In some science fiction works, a shield does not deflect attacks but rather absorbs them, dissipating the energy of the attack. These shields are most commonly called "screens", "defensive shielding", or even more common, simply "shields."

Personal shields

Personal shield generators, while providing great protection from conventional weaponry, often prove vulnerable to slow moving projectiles as in the spear thrown by Rogue Trooper in 2000 AD or the knife thrown by Colonel Jack O'Neill to penetrate Goa'uld shields in the Stargate universe, the rationale being that a personal shield must allow relatively slow-moving air to pass through it to allow the wearer to breathe. However, in Stargate Atlantis, McKay uses a personal shield they discovered that allowed air to pass through but didn't allow him to eat or drink.

The personal shield used by John Crichton in Farscape is only activated by pulse weapon fire, and automatically shuts down after a certain period of time to conserve energy. The shield is designed to protect against pulse fire, but will even allow its user to stand in molten lava and remain unharmed, though the user must continually shoot themselves with a pulse weapon to prevent the shield from deactivating. This deactivation leaves the wearer vulnerable to attacks that use other energy like the kinetic energy of a rock.

In the Dune universe the use of Holtzman effect personal shield generators is risky, for hits by laser weapons (lasguns) can trigger a large atomic explosion.

Energy shields in Star Trek

Shields in Star Trek were used for defense from environmental hazards, and defense against weapons. A Constitution class starship's shields could take up to 90 photon torpedoes at once. ().

Energy shields in "Halo"

In the video games "" , "Halo 2" and "Halo 3", rechargeable energy shields are worn by Elites, placed as stationary defenses, and equipped by the Human Spartan-IIs as a core component of their MJOLNIR powered armor. While not "deflector" shields in the most literal sense (all but the stationary shields absorb energy, much like a Langston Field) Shields in the game are temporarily disabled after absorbing a set amount of energy; however, after a short time, the shield recharges as power is dumped into the shield mechanism from the armor's built-in reactor. "Jackal" enemies have what resemble riot shields based on similar technology, deployed from a buckler-type device worn on the forearm, while the Elites originally had a shield similar to a Jackal's arm shield in the E3 preview for Halo: Combat Evolved. In Halo 3 the bubble shield is introduced, it resembles a giant bubble that will block any projectiles shot or plasma fired at it. Although it deflects projectiles anybody can simply walk through it; just like a bubble.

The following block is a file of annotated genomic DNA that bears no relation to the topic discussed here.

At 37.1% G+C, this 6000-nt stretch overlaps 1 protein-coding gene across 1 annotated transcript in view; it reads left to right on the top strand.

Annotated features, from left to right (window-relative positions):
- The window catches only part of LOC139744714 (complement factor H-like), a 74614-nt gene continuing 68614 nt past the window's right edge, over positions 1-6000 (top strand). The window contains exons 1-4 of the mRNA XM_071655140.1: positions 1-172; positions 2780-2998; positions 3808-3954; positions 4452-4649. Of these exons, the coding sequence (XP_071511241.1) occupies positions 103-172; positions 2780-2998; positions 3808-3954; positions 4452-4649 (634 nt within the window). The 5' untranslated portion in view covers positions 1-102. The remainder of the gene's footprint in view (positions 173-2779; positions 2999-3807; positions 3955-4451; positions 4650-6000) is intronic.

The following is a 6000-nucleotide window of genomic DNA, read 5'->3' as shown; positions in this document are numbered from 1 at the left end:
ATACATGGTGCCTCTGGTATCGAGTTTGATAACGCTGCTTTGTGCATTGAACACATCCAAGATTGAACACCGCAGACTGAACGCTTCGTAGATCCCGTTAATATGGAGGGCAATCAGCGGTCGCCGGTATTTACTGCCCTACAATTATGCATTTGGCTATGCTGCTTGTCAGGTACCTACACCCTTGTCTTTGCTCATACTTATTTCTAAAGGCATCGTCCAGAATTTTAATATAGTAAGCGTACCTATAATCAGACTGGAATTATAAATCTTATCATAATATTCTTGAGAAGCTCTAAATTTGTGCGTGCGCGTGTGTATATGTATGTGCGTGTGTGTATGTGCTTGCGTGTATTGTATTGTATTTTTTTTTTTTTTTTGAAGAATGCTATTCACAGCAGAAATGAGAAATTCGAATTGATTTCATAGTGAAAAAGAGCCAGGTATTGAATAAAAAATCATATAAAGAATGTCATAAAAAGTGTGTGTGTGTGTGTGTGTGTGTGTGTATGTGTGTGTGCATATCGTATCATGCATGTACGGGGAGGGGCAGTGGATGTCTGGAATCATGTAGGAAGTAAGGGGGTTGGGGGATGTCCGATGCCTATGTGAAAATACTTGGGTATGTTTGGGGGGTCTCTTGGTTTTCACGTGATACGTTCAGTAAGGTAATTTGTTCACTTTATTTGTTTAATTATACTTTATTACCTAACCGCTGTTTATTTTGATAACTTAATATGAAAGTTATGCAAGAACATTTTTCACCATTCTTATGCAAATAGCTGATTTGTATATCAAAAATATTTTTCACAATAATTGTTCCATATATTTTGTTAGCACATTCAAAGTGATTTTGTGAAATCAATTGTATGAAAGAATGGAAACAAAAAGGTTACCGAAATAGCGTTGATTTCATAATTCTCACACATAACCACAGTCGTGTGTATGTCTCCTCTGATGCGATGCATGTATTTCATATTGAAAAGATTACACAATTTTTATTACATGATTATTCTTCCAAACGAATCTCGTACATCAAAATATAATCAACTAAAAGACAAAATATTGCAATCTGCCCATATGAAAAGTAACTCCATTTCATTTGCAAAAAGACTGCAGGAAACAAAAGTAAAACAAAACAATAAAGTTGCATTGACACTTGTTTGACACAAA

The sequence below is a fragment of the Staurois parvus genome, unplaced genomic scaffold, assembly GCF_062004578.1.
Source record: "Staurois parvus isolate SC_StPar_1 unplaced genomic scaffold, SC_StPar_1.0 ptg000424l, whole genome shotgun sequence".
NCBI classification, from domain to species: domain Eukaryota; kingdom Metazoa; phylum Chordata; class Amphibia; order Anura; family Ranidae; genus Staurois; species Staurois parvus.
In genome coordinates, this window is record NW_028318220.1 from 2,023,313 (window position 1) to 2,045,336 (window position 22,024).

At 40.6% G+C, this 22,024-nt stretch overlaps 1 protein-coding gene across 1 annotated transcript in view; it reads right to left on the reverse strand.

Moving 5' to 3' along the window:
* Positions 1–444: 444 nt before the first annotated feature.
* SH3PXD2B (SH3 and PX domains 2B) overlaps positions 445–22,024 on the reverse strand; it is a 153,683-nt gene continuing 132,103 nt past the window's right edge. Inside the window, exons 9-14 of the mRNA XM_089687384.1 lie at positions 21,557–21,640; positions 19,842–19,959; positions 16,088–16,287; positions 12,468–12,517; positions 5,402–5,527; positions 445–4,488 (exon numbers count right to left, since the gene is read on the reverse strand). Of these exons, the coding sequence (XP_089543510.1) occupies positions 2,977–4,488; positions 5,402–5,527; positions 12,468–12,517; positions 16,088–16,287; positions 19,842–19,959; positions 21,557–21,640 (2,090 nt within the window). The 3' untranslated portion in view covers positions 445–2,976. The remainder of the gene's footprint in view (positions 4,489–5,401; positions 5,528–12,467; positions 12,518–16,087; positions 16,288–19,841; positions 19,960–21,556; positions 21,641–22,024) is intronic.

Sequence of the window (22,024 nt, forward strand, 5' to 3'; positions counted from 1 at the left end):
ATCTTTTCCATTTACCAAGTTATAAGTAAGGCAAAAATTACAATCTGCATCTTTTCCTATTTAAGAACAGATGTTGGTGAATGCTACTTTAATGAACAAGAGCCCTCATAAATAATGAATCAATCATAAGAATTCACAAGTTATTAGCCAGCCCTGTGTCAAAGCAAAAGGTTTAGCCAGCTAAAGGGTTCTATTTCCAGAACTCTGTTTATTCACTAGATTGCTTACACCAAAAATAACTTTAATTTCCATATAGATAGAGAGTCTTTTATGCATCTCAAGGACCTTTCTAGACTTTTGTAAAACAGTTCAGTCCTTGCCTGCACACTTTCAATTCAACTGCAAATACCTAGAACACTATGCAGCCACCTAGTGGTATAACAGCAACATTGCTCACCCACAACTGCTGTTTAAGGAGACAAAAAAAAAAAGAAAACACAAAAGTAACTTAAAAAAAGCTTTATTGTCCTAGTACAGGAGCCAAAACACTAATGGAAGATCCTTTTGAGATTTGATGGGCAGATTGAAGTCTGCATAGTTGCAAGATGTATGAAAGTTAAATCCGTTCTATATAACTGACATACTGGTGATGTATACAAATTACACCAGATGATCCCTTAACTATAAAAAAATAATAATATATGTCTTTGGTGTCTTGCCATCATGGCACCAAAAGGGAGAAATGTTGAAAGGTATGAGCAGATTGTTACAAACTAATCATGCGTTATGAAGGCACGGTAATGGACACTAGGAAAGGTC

Energy shields in Stargate

Shields are seen many times throughout the Stargate universe, the most powerful usually being Ancient, Ori and Asgard shields. They are used on all capital ships from all races such as the Goa'uld Ha'tak and Human Prometheus and Daedalus class ships. However they all require massive amounts of power with ancient shields requiring zero point modules to power them. The Goa'uld system lords carry personal shields that can resist the energy of a staff weapon blast or machine-gun fire from an SGC standard issue P90 with ease. However, Goa'uld personal shields allow the user to breathe and interact with objects outside the shield, and the field is designed to allow slow-moving objects to penetrate it. This can make the user vulnerable to thrown knives, spears, arrows and other slow-moving projectile weapons to an extent. Ancient shields are even worse: although they provide complete protection from everything, they only let air through, resulting in the user dying of starvation or thirst if they don't know how to deactivate the shield (at least this shield requires the Ancient gene to activate).

Defense screens in Farscape